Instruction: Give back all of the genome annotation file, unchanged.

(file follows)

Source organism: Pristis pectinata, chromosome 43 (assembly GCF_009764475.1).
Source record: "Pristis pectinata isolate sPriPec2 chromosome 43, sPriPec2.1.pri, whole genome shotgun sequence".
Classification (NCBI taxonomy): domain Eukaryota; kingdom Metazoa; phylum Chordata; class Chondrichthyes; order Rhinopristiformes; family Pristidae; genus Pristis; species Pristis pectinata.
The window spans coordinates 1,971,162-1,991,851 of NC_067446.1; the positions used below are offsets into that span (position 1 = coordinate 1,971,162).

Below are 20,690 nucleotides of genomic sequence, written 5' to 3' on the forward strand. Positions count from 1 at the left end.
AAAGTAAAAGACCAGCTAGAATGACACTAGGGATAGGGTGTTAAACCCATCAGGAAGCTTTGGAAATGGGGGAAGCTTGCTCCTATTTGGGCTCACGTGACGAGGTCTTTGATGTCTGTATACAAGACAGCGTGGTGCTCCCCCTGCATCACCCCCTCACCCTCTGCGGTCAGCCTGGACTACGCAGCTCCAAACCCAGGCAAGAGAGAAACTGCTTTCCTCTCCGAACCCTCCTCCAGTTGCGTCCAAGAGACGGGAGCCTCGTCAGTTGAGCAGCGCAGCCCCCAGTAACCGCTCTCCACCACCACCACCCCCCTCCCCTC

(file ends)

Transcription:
Source organism: Pristis pectinata, chromosome 43 (assembly GCF_009764475.1).
Source record: "Pristis pectinata isolate sPriPec2 chromosome 43, sPriPec2.1.pri, whole genome shotgun sequence".
Classification (NCBI taxonomy): domain Eukaryota; kingdom Metazoa; phylum Chordata; class Chondrichthyes; order Rhinopristiformes; family Pristidae; genus Pristis; species Pristis pectinata.
The window spans coordinates 1,971,162-1,991,851 of NC_067446.1; the positions used below are offsets into that span (position 1 = coordinate 1,971,162).

Below are 20,690 nucleotides of genomic sequence, written 5' to 3' on the forward strand. Positions count from 1 at the left end.
AAAGTAAAAGACCAGCTAGAATGACACTAGGGATAGGGTGTTAAACCCATCAGGAAGCTTTGGAAATGGGGGAAGCTTGCTCCTATTTGGGCTCACGTGACGAGGTCTTTGATGTCTGTATACAAGACAGCGTGGTGCTCCCCCTGCATCACCCCCTCACCCTCTGCGGTCAGCCTGGACTACGCAGCTCCAAACCCAGGCAAGAGAGAAACTGCTTTCCTCTCCGAACCCTCCTCCAGTTGCGTCCAAGAGACGGGAGCCTCGTCAGTTGAGCAGCGCAGCCCCCAGTAACCGCTCTCCACCACCACCACCCCCCTCCCCTC